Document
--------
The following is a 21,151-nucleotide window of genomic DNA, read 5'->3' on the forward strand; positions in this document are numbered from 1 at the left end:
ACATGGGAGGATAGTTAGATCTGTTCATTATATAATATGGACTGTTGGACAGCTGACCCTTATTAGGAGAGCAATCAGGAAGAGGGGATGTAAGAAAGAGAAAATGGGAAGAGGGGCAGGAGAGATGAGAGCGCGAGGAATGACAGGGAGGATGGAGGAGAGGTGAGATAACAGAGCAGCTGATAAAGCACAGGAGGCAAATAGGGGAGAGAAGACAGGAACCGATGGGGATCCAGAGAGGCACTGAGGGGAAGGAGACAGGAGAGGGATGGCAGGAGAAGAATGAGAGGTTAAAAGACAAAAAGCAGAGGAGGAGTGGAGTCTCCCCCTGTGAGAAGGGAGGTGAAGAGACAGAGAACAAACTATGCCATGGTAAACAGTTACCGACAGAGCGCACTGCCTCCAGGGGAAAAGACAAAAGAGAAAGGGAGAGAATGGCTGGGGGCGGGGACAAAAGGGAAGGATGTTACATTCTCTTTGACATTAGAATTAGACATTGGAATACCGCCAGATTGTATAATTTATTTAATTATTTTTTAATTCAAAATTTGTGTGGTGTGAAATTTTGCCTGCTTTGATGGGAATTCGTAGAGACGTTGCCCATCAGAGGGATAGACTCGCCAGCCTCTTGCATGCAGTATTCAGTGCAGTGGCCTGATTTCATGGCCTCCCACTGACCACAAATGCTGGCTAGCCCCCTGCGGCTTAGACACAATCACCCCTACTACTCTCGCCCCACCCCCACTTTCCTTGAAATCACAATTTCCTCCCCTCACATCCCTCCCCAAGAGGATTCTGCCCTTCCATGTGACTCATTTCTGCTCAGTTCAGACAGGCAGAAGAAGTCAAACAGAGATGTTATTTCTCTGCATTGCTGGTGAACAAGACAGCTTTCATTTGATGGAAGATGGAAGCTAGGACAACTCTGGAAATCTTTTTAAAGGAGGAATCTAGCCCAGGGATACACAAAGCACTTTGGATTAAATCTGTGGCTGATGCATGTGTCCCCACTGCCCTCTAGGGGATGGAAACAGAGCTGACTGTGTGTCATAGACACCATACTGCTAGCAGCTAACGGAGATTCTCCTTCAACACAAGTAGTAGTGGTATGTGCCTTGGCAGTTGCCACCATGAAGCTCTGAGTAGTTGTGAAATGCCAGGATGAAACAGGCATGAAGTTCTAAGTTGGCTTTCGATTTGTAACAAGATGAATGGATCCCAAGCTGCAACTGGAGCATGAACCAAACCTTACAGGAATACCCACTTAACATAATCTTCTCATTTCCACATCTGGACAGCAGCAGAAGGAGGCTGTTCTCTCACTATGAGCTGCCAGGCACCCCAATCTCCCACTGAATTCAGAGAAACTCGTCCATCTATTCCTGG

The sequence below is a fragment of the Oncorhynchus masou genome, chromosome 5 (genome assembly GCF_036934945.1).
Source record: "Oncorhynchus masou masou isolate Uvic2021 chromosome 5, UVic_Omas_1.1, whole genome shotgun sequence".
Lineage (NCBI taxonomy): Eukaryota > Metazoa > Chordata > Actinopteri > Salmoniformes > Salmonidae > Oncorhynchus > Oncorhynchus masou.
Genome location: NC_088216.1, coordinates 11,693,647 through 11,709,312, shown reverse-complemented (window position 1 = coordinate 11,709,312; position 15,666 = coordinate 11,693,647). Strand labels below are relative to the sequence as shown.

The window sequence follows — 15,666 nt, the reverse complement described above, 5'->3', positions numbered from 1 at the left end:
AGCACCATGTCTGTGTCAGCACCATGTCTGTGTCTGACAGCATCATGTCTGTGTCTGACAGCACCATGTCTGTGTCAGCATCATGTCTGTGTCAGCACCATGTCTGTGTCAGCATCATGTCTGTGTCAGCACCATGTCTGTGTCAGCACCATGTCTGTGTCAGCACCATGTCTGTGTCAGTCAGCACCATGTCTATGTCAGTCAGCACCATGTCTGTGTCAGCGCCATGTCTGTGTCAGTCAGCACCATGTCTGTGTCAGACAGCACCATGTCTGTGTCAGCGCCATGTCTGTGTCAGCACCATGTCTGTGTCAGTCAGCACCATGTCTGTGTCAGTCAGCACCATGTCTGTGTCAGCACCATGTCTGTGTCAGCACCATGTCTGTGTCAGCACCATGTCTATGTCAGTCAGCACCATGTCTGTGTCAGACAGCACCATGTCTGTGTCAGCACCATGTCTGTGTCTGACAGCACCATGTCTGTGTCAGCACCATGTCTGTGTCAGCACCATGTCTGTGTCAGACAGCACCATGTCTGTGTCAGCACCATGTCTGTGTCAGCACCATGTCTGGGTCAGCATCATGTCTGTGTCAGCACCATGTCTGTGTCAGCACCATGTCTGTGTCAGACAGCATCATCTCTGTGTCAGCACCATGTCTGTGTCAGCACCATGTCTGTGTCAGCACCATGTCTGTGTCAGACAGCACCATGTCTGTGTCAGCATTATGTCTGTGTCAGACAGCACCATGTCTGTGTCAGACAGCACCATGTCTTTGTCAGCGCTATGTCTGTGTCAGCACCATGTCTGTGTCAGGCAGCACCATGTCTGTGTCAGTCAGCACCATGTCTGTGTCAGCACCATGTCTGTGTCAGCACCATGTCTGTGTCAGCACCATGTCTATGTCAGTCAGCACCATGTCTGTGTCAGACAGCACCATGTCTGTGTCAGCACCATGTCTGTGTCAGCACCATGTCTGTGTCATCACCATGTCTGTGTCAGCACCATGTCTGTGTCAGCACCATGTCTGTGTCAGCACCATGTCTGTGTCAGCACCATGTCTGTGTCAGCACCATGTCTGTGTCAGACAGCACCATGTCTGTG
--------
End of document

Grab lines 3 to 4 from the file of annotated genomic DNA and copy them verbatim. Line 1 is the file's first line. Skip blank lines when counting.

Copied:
The sequence below is a fragment of the Oncorhynchus masou genome, chromosome 5 (genome assembly GCF_036934945.1).
Source record: "Oncorhynchus masou masou isolate Uvic2021 chromosome 5, UVic_Omas_1.1, whole genome shotgun sequence".